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Kiwanians fight effects of homelessness

Aug 02, 2013
Stuff-a-bus

Have you ever observed something that inspired a service project? Being aware of community needs has established three projects and created a niche for the Bozeman, Montana, Kiwanis Club.

Such observations have given life to three projects that almost seem to define the club’s place in the Bozeman community.

While volunteering at a school, Bozeman Kiwanian Amber Guth noticed that many of the students lacked clothing suitable for the community’s harsh winters. Her observation proved well-founded.

“Twenty percent of Bozeman and its surrounding communities live at or below poverty level,” she says. “This means that roughly 20,000 of the 100,000 people in Gallatin County can't afford three meals a day and certainly can't afford things like new coats, gym shoes and costly school supplies each year. While we do have many organizations looking out for the betterment of our youth, none of them are prepared to assist 20,000.” 

The result of Guth’s casual observation three years ago is the club’s Kiwanis Closet, which has provided more than 4,000 individuals with shoes, clothing, school supplies and referrals to other organizations. First known as Stuff-A-Bus to signify how donations were collected, the project was renamed to Kiwanis Closet once it obtained a permanent location.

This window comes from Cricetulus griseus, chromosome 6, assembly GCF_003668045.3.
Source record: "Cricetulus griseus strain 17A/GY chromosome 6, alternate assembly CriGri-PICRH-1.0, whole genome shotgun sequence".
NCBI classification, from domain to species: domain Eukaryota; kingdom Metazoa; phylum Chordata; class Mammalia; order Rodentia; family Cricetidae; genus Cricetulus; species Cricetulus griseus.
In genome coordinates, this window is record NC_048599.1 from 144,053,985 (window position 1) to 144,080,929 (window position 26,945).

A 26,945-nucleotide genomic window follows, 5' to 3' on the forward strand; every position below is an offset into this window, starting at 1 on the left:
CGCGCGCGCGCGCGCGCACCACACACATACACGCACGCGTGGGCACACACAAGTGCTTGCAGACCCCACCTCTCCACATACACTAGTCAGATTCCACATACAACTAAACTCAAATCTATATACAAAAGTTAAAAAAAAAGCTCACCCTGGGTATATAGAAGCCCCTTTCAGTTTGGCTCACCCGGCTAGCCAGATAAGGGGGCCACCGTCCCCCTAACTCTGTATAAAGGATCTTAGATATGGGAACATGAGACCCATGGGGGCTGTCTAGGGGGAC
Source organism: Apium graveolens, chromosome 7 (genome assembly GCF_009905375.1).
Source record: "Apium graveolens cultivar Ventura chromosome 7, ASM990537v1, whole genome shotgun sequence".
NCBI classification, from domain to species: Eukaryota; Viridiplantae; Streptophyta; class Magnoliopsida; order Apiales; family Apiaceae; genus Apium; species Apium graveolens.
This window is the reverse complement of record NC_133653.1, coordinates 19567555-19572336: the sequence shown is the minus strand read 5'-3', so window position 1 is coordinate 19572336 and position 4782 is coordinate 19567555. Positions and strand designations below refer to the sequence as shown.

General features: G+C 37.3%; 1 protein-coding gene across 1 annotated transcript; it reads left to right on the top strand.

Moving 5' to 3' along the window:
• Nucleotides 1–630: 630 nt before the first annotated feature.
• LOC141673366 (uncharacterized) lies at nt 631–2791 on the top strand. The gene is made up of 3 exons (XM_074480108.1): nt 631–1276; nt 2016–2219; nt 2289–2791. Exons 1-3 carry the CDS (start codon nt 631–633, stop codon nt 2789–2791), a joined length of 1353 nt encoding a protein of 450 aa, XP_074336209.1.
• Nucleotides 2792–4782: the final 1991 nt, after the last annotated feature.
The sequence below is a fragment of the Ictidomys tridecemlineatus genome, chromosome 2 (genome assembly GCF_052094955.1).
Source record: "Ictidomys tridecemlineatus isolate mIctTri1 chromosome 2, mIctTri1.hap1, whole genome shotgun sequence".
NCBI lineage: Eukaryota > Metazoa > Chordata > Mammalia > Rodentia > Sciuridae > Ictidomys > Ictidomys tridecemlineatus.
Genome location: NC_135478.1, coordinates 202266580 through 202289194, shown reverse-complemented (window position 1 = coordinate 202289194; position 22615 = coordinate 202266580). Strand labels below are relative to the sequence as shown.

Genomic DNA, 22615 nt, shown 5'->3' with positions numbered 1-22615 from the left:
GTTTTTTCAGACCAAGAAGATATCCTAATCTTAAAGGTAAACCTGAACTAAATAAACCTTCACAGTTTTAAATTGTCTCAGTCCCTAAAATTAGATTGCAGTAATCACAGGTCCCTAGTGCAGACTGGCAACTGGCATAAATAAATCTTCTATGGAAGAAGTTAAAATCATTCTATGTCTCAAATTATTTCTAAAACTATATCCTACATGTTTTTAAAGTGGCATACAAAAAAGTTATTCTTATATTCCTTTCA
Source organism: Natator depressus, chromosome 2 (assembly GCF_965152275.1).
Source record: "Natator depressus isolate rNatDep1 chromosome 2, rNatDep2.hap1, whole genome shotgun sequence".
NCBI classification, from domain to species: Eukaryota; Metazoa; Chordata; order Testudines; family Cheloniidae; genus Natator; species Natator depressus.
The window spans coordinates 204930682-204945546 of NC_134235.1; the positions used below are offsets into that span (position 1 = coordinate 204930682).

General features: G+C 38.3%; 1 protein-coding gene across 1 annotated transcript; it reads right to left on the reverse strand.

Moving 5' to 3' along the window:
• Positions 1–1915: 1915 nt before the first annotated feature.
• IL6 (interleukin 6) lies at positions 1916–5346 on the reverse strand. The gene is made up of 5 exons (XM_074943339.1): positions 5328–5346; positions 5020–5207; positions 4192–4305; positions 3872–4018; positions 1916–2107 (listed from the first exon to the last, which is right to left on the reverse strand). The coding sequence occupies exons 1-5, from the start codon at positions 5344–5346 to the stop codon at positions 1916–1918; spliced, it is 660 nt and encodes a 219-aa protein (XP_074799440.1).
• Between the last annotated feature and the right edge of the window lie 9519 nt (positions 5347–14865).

“My passion for these kids and their families comes from my own childhood and my struggles as a single mother,” she says.

Passion is a more than suitable word for Guth’s endeavors. She’s proved a talent for bringing groups together for the benefits of children in need. As a member of the Greater Gallatin Homeless Action Coalition, for example, she connected the Montana Food Bank Network and school officials with the state’s homeless education coordinator to improve services to homeless students.

“She’s also organizing makeovers, dresses, prom tickets, dining and rides for disadvantaged youth for Bozeman and Belgrade High School proms who normally could not attend their programs,” adds club Secretary Mary Brydich.

Guth isn’t the only member with a heart for those struggling to make ends meet. Other members have found alternative ways of contributing to the same goal.

“At my first Kiwanis meeting, there was a speaker from Bozeman High School who spoke to us about student homeless and their needs,” says member Teresa Lerner. “It really hit home when she talked about the number of homeless students in our community and how many of them go hungry each day. Teens really don't like to be singled out and most do not or cannot get to the food bank or other agency for help.”

Noticing the amount of leftovers after the club’s lunch buffet, Lerner worked with the venue to bring them to the alternative high school for a teacher to distribute. “The teacher just tells them the food is from Kiwanis club, so there is no stigma attached,” she adds.

And when the community’s Toys for Tots program became too broad for the Marine Corps and American League to handle, Kiwanians joined forces with the Lions Club to provide toys and food baskets during the holiday season.

 “In 2012, we provided gifts to 1,491 children, helped 591 families and distributed 347 food baskets in six counties,” Brydich, the project’s president, proudly shares.

But the club’s commitment to poverty and homelessness isn’t limited to their community. Members also join other Kiwanians in the Montana District to fill backpacks with basic toiletries and clothing for children pulled from their homes due to a crisis and entered into foster care.

“I feel it is our calling as Kiwanians to do something,” Guth says simply.  —Courtney Meyer

Have a Kiwanis story to share? Send it to shareyourstory@kiwanis.org for consideration.

What have community surveys taught your Kiwanis club about needs it can fill? Tell us in the comment section below.